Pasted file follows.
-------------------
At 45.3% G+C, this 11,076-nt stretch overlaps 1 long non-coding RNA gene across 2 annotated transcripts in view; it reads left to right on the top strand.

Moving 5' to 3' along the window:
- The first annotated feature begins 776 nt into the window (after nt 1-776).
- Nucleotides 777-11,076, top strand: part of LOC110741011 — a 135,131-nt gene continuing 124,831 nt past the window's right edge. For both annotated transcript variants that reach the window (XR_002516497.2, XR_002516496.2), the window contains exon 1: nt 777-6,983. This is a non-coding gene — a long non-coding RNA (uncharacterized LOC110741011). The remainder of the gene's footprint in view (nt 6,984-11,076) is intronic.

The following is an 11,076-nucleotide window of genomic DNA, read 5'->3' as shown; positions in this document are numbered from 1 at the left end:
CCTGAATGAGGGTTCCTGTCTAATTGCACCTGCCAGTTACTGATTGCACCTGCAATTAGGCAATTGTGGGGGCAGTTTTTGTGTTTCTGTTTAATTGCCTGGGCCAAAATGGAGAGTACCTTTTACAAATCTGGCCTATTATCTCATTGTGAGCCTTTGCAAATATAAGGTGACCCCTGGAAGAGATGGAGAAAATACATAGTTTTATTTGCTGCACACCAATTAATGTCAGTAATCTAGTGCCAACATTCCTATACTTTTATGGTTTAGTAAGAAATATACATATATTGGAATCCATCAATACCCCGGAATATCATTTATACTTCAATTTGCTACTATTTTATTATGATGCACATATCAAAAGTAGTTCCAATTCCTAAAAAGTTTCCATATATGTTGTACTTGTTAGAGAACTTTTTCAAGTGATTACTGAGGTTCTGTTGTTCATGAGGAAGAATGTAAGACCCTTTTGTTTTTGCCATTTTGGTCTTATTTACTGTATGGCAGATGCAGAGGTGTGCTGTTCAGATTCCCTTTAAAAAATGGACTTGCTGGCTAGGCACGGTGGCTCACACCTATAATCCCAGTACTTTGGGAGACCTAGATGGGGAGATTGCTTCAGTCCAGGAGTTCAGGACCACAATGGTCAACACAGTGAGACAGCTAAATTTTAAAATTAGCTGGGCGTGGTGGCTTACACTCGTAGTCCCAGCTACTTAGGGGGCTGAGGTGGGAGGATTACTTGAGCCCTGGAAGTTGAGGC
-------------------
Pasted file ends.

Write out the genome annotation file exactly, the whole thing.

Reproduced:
At 45.3% G+C, this 11,076-nt stretch overlaps 1 long non-coding RNA gene across 2 annotated transcripts in view; it reads left to right on the top strand.

Moving 5' to 3' along the window:
- The first annotated feature begins 776 nt into the window (after nt 1-776).
- Nucleotides 777-11,076, top strand: part of LOC110741011 — a 135,131-nt gene continuing 124,831 nt past the window's right edge. For both annotated transcript variants that reach the window (XR_002516497.2, XR_002516496.2), the window contains exon 1: nt 777-6,983. This is a non-coding gene — a long non-coding RNA (uncharacterized LOC110741011). The remainder of the gene's footprint in view (nt 6,984-11,076) is intronic.

The following is an 11,076-nucleotide window of genomic DNA, read 5'->3' as shown; positions in this document are numbered from 1 at the left end:
CCTGAATGAGGGTTCCTGTCTAATTGCACCTGCCAGTTACTGATTGCACCTGCAATTAGGCAATTGTGGGGGCAGTTTTTGTGTTTCTGTTTAATTGCCTGGGCCAAAATGGAGAGTACCTTTTACAAATCTGGCCTATTATCTCATTGTGAGCCTTTGCAAATATAAGGTGACCCCTGGAAGAGATGGAGAAAATACATAGTTTTATTTGCTGCACACCAATTAATGTCAGTAATCTAGTGCCAACATTCCTATACTTTTATGGTTTAGTAAGAAATATACATATATTGGAATCCATCAATACCCCGGAATATCATTTATACTTCAATTTGCTACTATTTTATTATGATGCACATATCAAAAGTAGTTCCAATTCCTAAAAAGTTTCCATATATGTTGTACTTGTTAGAGAACTTTTTCAAGTGATTACTGAGGTTCTGTTGTTCATGAGGAAGAATGTAAGACCCTTTTGTTTTTGCCATTTTGGTCTTATTTACTGTATGGCAGATGCAGAGGTGTGCTGTTCAGATTCCCTTTAAAAAATGGACTTGCTGGCTAGGCACGGTGGCTCACACCTATAATCCCAGTACTTTGGGAGACCTAGATGGGGAGATTGCTTCAGTCCAGGAGTTCAGGACCACAATGGTCAACACAGTGAGACAGCTAAATTTTAAAATTAGCTGGGCGTGGTGGCTTACACTCGTAGTCCCAGCTACTTAGGGGGCTGAGGTGGGAGGATTACTTGAGCCCTGGAAGTTGAGGC